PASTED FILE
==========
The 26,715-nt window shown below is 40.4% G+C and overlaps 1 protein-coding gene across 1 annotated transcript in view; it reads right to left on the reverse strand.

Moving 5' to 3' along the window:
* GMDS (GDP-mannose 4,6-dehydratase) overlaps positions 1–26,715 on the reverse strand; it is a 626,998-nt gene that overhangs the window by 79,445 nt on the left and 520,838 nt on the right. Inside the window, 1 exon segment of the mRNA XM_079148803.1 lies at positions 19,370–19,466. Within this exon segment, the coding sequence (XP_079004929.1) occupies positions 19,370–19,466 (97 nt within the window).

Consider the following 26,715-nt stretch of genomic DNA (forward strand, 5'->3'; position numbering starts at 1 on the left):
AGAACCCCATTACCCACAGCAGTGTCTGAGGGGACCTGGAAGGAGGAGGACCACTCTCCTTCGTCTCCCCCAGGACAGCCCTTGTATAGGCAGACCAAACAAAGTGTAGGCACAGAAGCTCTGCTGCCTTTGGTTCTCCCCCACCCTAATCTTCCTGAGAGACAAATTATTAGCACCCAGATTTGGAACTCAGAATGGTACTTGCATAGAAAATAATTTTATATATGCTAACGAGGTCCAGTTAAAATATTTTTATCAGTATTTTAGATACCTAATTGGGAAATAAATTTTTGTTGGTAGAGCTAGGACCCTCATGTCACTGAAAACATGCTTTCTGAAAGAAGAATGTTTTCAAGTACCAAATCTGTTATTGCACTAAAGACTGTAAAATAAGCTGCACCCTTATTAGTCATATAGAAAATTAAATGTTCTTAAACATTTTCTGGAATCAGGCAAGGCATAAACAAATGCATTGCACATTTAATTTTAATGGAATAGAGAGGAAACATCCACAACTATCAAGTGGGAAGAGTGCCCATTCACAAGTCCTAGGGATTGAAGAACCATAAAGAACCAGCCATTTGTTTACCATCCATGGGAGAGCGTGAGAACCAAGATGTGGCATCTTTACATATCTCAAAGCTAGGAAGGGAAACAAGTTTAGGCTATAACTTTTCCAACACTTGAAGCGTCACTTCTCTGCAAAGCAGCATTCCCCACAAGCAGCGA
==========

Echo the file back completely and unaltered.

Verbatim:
The 26,715-nt window shown below is 40.4% G+C and overlaps 1 protein-coding gene across 1 annotated transcript in view; it reads right to left on the reverse strand.

Moving 5' to 3' along the window:
* GMDS (GDP-mannose 4,6-dehydratase) overlaps positions 1–26,715 on the reverse strand; it is a 626,998-nt gene that overhangs the window by 79,445 nt on the left and 520,838 nt on the right. Inside the window, 1 exon segment of the mRNA XM_079148803.1 lies at positions 19,370–19,466. Within this exon segment, the coding sequence (XP_079004929.1) occupies positions 19,370–19,466 (97 nt within the window).

Consider the following 26,715-nt stretch of genomic DNA (forward strand, 5'->3'; position numbering starts at 1 on the left):
AGAACCCCATTACCCACAGCAGTGTCTGAGGGGACCTGGAAGGAGGAGGACCACTCTCCTTCGTCTCCCCCAGGACAGCCCTTGTATAGGCAGACCAAACAAAGTGTAGGCACAGAAGCTCTGCTGCCTTTGGTTCTCCCCCACCCTAATCTTCCTGAGAGACAAATTATTAGCACCCAGATTTGGAACTCAGAATGGTACTTGCATAGAAAATAATTTTATATATGCTAACGAGGTCCAGTTAAAATATTTTTATCAGTATTTTAGATACCTAATTGGGAAATAAATTTTTGTTGGTAGAGCTAGGACCCTCATGTCACTGAAAACATGCTTTCTGAAAGAAGAATGTTTTCAAGTACCAAATCTGTTATTGCACTAAAGACTGTAAAATAAGCTGCACCCTTATTAGTCATATAGAAAATTAAATGTTCTTAAACATTTTCTGGAATCAGGCAAGGCATAAACAAATGCATTGCACATTTAATTTTAATGGAATAGAGAGGAAACATCCACAACTATCAAGTGGGAAGAGTGCCCATTCACAAGTCCTAGGGATTGAAGAACCATAAAGAACCAGCCATTTGTTTACCATCCATGGGAGAGCGTGAGAACCAAGATGTGGCATCTTTACATATCTCAAAGCTAGGAAGGGAAACAAGTTTAGGCTATAACTTTTCCAACACTTGAAGCGTCACTTCTCTGCAAAGCAGCATTCCCCACAAGCAGCGA